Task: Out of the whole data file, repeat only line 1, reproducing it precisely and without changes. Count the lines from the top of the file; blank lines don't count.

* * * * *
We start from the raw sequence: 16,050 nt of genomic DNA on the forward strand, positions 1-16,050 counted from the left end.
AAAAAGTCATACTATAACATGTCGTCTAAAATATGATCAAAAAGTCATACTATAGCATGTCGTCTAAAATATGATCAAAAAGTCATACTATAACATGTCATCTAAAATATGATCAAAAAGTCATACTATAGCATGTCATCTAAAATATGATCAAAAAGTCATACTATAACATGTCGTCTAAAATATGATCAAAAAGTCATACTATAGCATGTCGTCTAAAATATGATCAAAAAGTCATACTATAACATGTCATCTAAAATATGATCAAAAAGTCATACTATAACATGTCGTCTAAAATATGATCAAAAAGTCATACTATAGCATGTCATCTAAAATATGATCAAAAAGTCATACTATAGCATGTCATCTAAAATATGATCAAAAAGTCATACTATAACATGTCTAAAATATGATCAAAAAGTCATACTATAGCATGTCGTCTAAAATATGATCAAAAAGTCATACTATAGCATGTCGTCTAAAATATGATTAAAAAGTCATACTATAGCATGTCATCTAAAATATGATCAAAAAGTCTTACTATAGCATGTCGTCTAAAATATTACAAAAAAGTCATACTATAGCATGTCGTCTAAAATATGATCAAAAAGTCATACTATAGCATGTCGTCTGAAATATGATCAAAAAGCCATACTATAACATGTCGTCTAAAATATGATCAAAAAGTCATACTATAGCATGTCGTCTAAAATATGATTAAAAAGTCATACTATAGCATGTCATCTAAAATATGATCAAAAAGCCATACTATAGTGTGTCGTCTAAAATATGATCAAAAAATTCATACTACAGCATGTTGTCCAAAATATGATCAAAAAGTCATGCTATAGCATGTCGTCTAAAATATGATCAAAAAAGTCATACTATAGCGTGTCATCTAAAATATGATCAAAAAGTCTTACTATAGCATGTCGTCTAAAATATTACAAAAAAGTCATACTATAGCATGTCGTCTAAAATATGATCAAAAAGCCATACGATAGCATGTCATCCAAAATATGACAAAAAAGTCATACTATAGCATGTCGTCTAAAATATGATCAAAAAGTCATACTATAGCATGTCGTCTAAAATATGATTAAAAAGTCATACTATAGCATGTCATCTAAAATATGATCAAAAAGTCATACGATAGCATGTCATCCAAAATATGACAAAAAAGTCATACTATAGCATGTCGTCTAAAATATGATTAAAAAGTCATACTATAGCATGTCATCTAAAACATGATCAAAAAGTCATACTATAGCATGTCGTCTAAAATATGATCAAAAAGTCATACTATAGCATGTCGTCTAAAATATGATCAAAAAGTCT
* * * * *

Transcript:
We start from the raw sequence: 16,050 nt of genomic DNA on the forward strand, positions 1-16,050 counted from the left end.